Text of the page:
I had heard about Laity Lodge from a pen pal friend of mine in Houston. The list of speakers for this particular retreat included Andi Ashworth (Art House co-founder and author of Real Love for Real Life: The Art and Work of Caring), Margie Haack (co-director of Ransom Fellowship and author of The Exact Place: A Memoir), and Kate Harris (executive director of The Washington Institute for Faith, Vocation & Culture). The musician for the retreat was Sara Groves. I had already been inspired by the words of all three speakers and had been nurtured by Sara’s music during some tough seasons of life. To say I leapt at the possibility of attending would be putting it very lightly and paint much too graceful a picture. I plunged with abandon.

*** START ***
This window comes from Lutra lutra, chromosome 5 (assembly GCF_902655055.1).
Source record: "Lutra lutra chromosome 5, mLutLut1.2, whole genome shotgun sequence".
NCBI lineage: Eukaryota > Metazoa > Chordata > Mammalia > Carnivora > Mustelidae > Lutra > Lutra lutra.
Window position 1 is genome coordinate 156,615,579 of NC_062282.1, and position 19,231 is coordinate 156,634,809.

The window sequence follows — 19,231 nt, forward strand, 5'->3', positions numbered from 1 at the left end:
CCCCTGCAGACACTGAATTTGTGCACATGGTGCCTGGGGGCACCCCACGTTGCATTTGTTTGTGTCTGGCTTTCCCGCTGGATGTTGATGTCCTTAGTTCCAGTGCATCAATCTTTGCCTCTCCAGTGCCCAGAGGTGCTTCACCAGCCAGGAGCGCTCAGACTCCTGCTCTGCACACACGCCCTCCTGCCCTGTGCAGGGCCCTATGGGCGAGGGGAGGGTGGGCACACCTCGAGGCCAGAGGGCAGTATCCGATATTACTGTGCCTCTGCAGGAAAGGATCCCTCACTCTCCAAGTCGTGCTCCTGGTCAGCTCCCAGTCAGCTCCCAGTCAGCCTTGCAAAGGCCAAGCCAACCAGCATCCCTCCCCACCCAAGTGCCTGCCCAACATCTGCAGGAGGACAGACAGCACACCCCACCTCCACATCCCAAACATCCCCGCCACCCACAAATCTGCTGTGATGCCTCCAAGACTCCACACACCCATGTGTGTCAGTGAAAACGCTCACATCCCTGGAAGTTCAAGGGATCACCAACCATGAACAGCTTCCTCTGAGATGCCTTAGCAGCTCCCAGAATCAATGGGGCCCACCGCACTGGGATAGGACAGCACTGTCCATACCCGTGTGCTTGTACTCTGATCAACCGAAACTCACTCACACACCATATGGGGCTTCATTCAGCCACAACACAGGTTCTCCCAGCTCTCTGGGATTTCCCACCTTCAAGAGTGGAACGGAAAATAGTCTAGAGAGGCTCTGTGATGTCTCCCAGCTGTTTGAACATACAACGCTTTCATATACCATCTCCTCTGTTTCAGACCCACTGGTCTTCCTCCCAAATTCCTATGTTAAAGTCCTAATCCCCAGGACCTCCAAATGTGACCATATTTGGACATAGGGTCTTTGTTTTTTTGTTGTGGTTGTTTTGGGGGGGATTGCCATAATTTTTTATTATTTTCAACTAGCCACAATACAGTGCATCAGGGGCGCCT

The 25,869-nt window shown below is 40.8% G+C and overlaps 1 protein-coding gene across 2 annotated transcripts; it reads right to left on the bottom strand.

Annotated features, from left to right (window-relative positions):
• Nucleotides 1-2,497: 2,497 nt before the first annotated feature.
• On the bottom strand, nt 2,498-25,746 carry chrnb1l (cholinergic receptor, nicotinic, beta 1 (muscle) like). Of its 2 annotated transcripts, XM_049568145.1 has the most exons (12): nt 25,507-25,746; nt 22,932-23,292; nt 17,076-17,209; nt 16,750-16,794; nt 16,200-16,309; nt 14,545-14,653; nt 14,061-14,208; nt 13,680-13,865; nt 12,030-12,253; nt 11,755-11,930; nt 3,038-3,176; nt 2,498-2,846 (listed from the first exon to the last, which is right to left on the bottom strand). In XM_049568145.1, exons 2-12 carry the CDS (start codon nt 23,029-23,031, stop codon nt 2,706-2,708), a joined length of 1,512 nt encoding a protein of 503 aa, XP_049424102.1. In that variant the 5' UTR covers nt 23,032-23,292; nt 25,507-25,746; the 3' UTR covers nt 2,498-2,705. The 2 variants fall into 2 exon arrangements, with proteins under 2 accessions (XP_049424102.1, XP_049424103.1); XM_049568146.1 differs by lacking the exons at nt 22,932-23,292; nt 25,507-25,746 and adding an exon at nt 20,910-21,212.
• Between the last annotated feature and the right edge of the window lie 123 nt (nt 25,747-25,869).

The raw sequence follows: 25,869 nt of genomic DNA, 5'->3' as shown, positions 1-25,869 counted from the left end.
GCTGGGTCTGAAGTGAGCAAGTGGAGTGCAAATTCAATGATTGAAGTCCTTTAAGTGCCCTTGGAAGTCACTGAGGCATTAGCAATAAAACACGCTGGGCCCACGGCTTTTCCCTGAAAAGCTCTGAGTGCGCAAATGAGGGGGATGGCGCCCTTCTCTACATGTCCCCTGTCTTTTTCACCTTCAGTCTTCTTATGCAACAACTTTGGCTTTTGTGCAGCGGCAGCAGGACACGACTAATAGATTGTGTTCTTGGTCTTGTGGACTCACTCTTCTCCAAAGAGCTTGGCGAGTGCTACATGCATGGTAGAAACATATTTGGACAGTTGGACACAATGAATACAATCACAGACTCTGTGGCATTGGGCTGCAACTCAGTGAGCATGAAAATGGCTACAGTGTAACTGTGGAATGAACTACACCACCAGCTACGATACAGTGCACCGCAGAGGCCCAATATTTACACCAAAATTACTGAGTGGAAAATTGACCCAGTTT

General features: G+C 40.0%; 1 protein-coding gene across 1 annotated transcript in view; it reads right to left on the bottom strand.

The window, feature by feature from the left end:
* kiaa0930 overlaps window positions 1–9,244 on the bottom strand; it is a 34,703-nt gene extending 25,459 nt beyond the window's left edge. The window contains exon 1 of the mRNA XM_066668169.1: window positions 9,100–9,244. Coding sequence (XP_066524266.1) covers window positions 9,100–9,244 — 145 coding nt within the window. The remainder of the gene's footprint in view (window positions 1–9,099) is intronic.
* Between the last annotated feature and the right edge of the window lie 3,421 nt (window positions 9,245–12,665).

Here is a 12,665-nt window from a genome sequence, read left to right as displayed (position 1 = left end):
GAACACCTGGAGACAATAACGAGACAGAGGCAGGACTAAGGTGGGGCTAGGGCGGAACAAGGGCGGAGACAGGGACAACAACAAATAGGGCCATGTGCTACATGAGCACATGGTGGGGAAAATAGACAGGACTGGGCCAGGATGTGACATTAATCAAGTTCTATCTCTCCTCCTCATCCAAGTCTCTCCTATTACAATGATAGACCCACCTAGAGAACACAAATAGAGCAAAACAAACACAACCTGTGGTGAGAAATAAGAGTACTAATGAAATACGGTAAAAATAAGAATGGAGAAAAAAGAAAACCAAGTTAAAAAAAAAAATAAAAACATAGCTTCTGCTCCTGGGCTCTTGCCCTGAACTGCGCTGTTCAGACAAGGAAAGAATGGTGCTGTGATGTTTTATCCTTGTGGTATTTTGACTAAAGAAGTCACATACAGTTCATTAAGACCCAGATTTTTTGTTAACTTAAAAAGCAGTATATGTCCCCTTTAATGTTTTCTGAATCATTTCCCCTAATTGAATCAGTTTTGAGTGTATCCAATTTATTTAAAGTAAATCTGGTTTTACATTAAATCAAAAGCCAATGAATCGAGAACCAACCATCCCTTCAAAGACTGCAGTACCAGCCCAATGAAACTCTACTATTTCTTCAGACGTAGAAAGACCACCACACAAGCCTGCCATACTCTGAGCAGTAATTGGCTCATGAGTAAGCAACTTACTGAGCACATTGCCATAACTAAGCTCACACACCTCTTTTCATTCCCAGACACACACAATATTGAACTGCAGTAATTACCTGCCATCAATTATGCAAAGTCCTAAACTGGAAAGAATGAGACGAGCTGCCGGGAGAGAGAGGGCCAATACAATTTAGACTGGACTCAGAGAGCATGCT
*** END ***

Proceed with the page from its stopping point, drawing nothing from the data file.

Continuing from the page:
When I read the e-mail which said I had received the scholarship, my mother quickly matched my excitement and offered her airline miles and childcare for my three children for the duration of the trip. It was set. I was going to Texas by myself. But my flight to San Antonio was anxiety-ridden. I barely slept the night before as I am not too fond of flying, and this was my first solo flight. Yes, at thirty-two years old, I was traveling by plane independently for the first time. So when I finally landed in Texas, I was flooded with joy, mostly for being on land again.